Three-Position Ice Tools
My goal for this project is to design and manufacture a pair of ice tools for use in both competitive and natural settings. I’m hoping to make a tool that is optimized for the technical movement of competitions, has three positions for optimal movement, and yet can still be swung into ice.
Currently, no tool like this exists, the pick angle math just doesn’t line up to allow for all three of the above considerations. However, I think I have a design trick to make it work.
When making a pair of ice tools, and they don’t need to conform to the practical desire to be understated and minimal. I certainly want them to be functional, but I think there’s room to make them a bit sculptural as well, and there’s no use in trying not to stick out if you’re waving around two axes and have metal spikes all over your feet. If all goes well the end result will have industrial elements from its construction but be a flamboyant, sculptural artifact with maximalist and retrofuturistic aesthetics.
Form Follows Function
The primary challenge is to create a design that is optimized for use in competition but is still usable in real ice. Currently, the vast majority of ice tools are separated to either be competition tools or outdoor tools, there are also a few that attempt to bridge the gap, making concessions for each discipline.
This is the Krukenogi Svarog, a pure competition tool. Its very steep pick angle means that it remains steady even on extremely small or flat holds and at high angles on extended technical moves. However, the angle is so steep that it cannot be swung into ice and therefore cannot be used for outdoor ice climbing.
This is the Cassin X-Dream, the most common bridge between competition and outdoor ice tools (also known as a mixed tool). It has a much more moderate pick angle meaning that it can be used in ice, at the cost of being somewhat unsteady in highly technical movement. Additionally, it has a much more constrained handle layout, supporting only two fixed-hand positions, limiting options for moves requiring highly precise body tension and positioning.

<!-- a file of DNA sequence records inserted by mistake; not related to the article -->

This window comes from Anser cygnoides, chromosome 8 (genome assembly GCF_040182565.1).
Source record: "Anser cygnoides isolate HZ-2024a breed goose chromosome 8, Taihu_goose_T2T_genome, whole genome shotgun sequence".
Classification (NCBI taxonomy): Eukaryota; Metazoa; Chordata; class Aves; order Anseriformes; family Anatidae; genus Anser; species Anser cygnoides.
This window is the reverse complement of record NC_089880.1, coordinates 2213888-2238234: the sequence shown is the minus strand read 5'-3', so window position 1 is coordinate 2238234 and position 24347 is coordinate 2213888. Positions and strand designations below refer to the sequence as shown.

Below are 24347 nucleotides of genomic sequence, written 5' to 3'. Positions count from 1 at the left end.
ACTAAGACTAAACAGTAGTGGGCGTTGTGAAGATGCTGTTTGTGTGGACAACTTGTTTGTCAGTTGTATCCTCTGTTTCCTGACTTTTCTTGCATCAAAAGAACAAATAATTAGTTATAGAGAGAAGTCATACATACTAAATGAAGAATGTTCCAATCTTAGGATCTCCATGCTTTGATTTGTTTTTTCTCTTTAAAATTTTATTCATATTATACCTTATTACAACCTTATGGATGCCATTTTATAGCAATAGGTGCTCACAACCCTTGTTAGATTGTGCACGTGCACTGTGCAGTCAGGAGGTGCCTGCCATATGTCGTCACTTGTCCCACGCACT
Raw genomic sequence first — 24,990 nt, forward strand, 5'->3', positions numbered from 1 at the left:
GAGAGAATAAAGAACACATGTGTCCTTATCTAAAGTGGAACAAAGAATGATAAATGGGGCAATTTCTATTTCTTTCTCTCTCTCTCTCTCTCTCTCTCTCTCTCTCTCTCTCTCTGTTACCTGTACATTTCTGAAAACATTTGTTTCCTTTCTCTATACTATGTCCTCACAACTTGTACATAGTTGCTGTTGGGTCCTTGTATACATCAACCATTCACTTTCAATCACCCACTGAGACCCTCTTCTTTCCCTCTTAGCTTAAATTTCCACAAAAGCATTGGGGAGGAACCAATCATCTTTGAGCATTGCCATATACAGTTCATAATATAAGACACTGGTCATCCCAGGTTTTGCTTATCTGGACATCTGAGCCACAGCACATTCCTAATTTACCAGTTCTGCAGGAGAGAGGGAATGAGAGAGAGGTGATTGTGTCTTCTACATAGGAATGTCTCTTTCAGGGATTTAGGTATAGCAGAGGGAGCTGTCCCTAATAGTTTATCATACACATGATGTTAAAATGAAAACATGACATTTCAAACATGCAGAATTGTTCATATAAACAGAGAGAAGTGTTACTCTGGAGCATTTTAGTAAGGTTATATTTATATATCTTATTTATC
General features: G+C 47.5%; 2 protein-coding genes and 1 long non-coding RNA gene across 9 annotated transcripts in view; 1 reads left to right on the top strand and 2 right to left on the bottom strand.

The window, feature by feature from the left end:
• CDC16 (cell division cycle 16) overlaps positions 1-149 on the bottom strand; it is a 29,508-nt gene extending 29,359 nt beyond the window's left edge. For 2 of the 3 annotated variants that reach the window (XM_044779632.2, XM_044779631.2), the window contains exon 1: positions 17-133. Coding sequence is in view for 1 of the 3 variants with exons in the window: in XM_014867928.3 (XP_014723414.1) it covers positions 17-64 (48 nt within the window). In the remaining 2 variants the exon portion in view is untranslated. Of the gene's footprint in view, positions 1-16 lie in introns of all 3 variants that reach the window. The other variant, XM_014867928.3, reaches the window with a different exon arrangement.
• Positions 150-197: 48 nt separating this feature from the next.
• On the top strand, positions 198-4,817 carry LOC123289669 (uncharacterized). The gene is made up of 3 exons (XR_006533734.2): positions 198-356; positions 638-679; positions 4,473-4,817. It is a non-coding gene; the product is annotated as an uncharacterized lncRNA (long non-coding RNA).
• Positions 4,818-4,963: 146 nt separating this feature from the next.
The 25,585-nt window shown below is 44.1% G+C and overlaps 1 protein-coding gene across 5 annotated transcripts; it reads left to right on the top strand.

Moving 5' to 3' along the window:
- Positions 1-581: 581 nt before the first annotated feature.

Lastly, this is the Grivel Machine, a purely outdoor ice tool used primarily for mountaineering. It has some pretty sweet features from having a weighted head for a better swing to having a full carbon fiber shaft so that it doesn’t conduct heat and freeze your hands. However, the very high pick angle and the total lack of choils (the little curvy bits that you rest your pinkies on) make it unusable in a technical, competitive environment.
Ideation and Goals
For our design, we want all of the technical capacity of the Svarog without sacrificing its use in real ice. To achieve this, there are two primary things to design around on top of just being a functional ice tool.
Three separate hand positions
- The best and most advanced competition-style dry tools have three hand positions. This is because highly technical routes require you to frequently put both hands on the same tool in order to swap hands or hand positions. This is achievable with only two hand positions, but for any given move you are locked into the positioning in which you initiate the move. The addition of the third handle allows you to essentially play three-card-monte, moving either hand to any position at any time.
Narrow pick angle profile
- Ice picks are sharp, but in order to stay on a hold or in the ice, they have to be pointing downward. This might seem like a trivial thing to achieve, but it’s by far the most challenging design puzzle because if the angle is too shallow, the pick won’t stay on small holds, but if the angle is too steep you would just be swinging the blunt top of the pick into the ice instead of the sharp point. Moreover, each distinct hand position has a different pick angle, and they can’t all be in the same location, which makes the pick angle variance for three-position tools very high.
Constraints and Considerations
- Ice tools undergo huge strain. Of course, when you’re hanging most of your body weight off of a blade there are significant forces involved, but modern technical dry-tooling multiplies these forces by orders of magnitude when introducing camming or steining techniques.
- A ‘stein’ is a move that involves inverting the tool and camming the pick under a chunk of rock, ice, or plastic. The torque involved is massive and I’ve seen it snap a 3/16ths chromoly steel ice pick.
- The UIAA, the governing body for competitive ice climbing, requires that all tools fit within a 50 x 30 x 6.5 cm box and have no mechanical attachment to the hand.
- There is no strict rule about how heavy or light a tool has to be, but you have to be able to hold two of them above your head for many minutes at a time. Good ice tool technique involves primarily your wrist, they can’t be so heavy that they are a burden to swing.
At the start of this post, I said I had a trick to make a technical, three-position tool that can still be swung into ice, and here it is.
For our tool, we’re going to compress the handle layout and thus reduce the pick angle variance by stacking the handles and recessing them behind one another. With low enough variance, we should be able to simply swap out the pre-manufactured picks for different angles allowing for different functions.